What Does Science Gateway Sustainability Look Like?
- Parent Category: blog
- Published on Monday, 24 August 2020 16:00
By: Claire Stirm
What makes a successful science gateway last? How do we define “sustainability” for science gateways? You might think that a sustained gateway is funded indefinitely, which would be a very impressive feat. Yet, there are other challenges in maintaining the community around the gateway and continuing to provide value to keep both the community and funder satisfied. For a framework or open-source software, other ways of interpreting “sustainability” could mean that there is an active network of developers maintaining the code. While this is a common solution for supporting other research teams, long-term maintainability becomes a challenge if another software captures the market or there are no minimal funds for the leading developer or PI of the project. Such complexities sparked a pilot series of case-studies to explore how different science gateways take steps towards sustainability.
Three case studies were written by SGCI team members, Claire Stirm, Juliana Casavan, and Nancy Maron. The team interviewed and researched three science-gateway teams: OpenTopography, the NOAA Coral Reef Conservation Program’s Information Portal (CoRIS), and Zooniverse (Galaxy Zoo).
OpenTopography is a web-based, cyberinfrastructure platform that enables public access to high-resolution topography data and processing tools. Over the past decade, there has been exponential growth in Earth-oriented topographic data through publicly funded programs. These data are not always easy to work with due to their massive size and complexity. OpenTopography makes these data easy to discover, access, and process, thereby expanding their impact for research, education, and other applications. Over the last decade, the OpenTopography team has developed its community of users by strategically utilizing education and outreach, building from available resources, and listening to the needs of different stakeholders.
Each year, coral reefs are responsible for $3.4 billion in revenue into the U.S. economy. The NOAA Coral Reef Conservation Program's Information Portal (CoRIS) is an internal repository that brings together coral reef datasets, products, and management planning across the entire agency. CoRIS has become an essential asset for NOAA internal stakeholders and local decision-makers, and the value it continues to demonstrate has been the key to its continued growth. This case study illustrates how one team has applied sustainability techniques by listening to the needs of their data producers and consumers.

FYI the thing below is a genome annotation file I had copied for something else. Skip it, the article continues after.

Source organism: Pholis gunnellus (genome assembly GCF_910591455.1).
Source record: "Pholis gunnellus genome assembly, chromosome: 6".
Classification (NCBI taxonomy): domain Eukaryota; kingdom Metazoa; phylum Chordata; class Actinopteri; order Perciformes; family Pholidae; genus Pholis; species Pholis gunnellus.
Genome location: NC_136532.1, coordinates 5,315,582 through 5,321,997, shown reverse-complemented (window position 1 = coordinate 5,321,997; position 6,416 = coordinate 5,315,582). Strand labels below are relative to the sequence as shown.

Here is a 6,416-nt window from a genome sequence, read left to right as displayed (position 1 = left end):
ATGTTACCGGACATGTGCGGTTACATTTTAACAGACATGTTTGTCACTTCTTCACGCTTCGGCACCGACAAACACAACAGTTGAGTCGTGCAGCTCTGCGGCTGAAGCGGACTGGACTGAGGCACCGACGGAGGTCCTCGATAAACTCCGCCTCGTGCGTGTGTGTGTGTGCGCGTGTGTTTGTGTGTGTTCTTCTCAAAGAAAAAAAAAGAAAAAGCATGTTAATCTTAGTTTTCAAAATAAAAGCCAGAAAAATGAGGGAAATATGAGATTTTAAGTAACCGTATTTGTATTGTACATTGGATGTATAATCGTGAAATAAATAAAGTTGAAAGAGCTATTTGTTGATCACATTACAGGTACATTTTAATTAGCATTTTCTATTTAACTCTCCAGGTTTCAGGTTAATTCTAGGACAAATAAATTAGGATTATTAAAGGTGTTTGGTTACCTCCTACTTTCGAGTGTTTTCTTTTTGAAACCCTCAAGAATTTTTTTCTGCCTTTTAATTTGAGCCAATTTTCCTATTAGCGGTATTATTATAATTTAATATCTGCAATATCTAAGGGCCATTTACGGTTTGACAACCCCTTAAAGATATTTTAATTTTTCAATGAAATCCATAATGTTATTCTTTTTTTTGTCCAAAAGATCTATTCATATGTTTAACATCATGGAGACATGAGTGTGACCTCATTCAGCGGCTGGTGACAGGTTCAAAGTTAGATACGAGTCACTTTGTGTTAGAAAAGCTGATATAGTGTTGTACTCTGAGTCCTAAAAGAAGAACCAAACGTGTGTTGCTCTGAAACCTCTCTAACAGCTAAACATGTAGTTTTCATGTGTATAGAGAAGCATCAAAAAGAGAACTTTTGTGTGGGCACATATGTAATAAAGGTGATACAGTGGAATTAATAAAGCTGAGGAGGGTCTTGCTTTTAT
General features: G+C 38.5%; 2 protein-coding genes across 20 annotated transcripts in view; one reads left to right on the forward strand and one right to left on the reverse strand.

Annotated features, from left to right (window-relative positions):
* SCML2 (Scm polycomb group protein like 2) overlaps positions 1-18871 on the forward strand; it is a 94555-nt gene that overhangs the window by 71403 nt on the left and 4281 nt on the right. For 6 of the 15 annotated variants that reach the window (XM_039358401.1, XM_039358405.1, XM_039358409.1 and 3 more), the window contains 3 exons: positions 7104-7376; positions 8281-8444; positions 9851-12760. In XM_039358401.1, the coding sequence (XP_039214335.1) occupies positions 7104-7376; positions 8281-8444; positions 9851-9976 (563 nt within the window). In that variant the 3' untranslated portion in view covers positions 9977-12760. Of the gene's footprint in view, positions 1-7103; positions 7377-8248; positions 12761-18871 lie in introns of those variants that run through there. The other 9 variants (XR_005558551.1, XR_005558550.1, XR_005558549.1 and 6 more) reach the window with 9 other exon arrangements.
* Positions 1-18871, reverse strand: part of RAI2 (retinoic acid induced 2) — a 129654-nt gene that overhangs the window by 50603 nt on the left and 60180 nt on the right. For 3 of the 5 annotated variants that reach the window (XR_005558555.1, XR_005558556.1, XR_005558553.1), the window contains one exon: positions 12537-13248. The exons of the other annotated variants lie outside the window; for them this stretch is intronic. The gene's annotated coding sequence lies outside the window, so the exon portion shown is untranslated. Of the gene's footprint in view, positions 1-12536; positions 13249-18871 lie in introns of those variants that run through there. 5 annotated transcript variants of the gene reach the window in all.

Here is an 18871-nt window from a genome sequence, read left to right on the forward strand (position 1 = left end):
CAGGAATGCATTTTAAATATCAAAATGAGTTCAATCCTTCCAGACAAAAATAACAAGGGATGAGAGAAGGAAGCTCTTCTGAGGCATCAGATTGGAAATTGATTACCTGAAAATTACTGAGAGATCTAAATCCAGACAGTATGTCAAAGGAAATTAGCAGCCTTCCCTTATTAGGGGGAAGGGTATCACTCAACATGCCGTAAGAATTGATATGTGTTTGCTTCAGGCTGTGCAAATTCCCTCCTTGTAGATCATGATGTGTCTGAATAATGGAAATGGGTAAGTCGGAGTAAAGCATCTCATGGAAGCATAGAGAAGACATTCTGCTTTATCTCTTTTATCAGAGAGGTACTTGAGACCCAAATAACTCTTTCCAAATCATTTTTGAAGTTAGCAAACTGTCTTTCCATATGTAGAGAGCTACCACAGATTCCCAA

Zooniverse is a platform that helps non-scientists participate in activities that further scientific aims. Since its creation over a decade ago, the platform has become home to nearly 100 live crowdsourcing projects, which are used by over 100,000 active volunteers each year. The platform has continued to grow due to several key factors: the willingness of the project leads to be alert to new opportunities as they arise, to benefit from scale where possible, and to permit the team to explore and experiment. This approach has resulted in an in-demand service with a growing user base, which in turn has permitted the team to develop a diversified range of funding types to support the enterprise.
The team plans to continue to produce case-studies for the science-gateway community to share lessons learned from your fellow community colleagues.
These three case-studies have been embedded into the content of the Gateway Focus Week, a 5-day workshop focused on working with teams who are writing a sustainability plan or applying for their next funding proposal. If you are interested in sharing your sustainability story, contact Claire Stirm (cstirm@ucsd). Learn more about the Focus Week program at https://sciencegateways.org/education-training/focus-week.